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Friday, August 29, 2003

Eisinger on OK WorldCom Charges

Jesse Eisinger's "Ahead of the Tape" column in the Wall Street Journal echoes my post from last night:

"Note to those Feds who cringe every time Oklahoma Attorney General Drew Edmondson denounces Bernie Ebbers and works on his klieg-light tan: You brought this on yourselves.

"For this is the result of federal investigators -- at the SEC and the Justice Department -- not enforcing the nation's antifraud statutes to the fullest extent of the law.

"Sure, some boardroom miscreants who dabbled in fraud actually get indicted. Some even go to jail. ImClone's Sam Waksal is in prison (though not for accounting fraud). Enron's Andy Fastow awaits trial. But most of the time, the wheels of justice fall off the wagon. Cendant's Walter Forbes (remember him?) is under indictment but still hasn't been brought to trial. The statute of limitations to bring criminal charges against Sunbeam's Al Dunlap expired. Many WorldCom executives have been charged, but they are small fries compared with Ken Lay, Jeff Skilling, Richard Scrushy and Mr. Ebbers (all of whom proclaim their innocence).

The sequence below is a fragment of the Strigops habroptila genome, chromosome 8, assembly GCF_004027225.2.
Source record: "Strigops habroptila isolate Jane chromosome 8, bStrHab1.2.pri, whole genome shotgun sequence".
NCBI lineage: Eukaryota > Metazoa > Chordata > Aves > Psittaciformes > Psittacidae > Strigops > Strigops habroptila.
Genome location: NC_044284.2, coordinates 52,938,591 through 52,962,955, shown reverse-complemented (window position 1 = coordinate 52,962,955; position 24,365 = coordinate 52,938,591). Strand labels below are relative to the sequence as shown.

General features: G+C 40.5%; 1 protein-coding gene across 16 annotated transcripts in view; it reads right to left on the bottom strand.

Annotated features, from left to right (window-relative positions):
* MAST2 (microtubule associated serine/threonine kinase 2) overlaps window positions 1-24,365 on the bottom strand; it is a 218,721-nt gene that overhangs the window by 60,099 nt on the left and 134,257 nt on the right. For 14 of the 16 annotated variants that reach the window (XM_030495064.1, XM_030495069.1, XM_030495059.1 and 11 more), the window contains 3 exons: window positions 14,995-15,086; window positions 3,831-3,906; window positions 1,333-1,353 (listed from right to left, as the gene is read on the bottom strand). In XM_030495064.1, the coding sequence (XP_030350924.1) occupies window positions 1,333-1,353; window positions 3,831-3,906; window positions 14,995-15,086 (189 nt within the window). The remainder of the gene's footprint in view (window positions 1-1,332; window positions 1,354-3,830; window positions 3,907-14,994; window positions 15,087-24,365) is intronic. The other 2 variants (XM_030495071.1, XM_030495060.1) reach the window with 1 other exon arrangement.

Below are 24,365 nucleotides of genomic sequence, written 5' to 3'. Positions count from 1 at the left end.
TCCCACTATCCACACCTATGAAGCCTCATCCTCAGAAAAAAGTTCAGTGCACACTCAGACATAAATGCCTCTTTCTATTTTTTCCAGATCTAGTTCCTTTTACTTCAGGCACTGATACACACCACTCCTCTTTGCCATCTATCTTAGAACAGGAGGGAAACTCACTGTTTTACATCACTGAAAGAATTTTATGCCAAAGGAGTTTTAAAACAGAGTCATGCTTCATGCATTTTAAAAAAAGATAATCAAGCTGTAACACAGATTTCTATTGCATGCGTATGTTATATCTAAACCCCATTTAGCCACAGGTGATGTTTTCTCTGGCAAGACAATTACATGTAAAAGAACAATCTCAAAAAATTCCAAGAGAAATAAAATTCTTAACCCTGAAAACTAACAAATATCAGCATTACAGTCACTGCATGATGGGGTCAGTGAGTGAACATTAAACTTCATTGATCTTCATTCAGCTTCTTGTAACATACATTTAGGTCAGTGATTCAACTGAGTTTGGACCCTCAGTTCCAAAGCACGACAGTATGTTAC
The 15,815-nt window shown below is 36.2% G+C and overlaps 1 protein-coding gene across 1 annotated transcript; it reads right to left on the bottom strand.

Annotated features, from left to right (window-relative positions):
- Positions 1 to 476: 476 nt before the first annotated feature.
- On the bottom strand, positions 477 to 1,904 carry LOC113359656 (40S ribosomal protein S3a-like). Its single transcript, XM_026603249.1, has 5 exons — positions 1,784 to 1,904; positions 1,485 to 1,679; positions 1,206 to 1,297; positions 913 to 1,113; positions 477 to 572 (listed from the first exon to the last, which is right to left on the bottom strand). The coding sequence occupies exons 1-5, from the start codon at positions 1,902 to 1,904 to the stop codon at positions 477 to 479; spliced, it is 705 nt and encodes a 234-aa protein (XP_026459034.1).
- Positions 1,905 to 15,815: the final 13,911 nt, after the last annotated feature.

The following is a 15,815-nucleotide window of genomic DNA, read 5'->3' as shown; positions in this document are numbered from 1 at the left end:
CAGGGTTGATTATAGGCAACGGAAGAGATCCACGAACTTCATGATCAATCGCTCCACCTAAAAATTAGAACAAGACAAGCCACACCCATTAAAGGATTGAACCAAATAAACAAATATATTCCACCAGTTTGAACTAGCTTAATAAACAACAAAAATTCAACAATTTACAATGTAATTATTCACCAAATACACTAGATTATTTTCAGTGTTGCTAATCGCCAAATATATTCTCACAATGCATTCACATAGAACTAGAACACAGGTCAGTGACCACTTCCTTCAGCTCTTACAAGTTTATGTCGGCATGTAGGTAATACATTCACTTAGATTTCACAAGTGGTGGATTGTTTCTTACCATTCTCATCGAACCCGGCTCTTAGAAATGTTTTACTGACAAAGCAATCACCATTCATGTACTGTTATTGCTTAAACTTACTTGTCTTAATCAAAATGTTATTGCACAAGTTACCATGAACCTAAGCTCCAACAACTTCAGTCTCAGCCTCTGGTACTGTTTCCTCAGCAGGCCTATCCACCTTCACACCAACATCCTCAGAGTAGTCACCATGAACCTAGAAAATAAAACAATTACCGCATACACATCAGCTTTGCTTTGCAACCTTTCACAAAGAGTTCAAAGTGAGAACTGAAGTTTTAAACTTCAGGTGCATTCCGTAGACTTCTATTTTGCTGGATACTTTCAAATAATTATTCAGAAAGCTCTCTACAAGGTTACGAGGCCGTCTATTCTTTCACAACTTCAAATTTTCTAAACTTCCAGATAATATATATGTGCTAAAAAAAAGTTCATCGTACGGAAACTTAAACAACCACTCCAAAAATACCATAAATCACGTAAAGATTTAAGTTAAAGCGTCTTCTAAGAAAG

"And so ambitious pikers from the states step in. The Feds should have learned their lesson from Eliot Spitzer and seen this coming. In the case of WorldCom (now called MCI), public frustration is palpable. The accounting fraud was revealed well over a year ago.

"Now any possible case against Mr. Ebbers could be jeopardized, the Feds complain. It's true. We have national securities laws, national regulators and national authorities because the markets wouldn't function with 50 different sets of law (not to mention what Guam might say). That's all the more reason for the Feds not to give any local authority an opening to meddle.

"The Feds complain about how difficult it is to prove accounting fraud. But it is their culture that sets them up for second-rate results. They love to settle. When the SEC settles, the guilty party neither admits nor denies wrongdoing. This isn't a bit of harmless Kabuki theater in which we all know the truth. Indictments and convictions for accounting fraud are exceptions, not the rule. Settlements are less significant than prosecutions that result in prison. Prison deters white-collar criminals. Household names need to be busted quickly and some need to head to jail."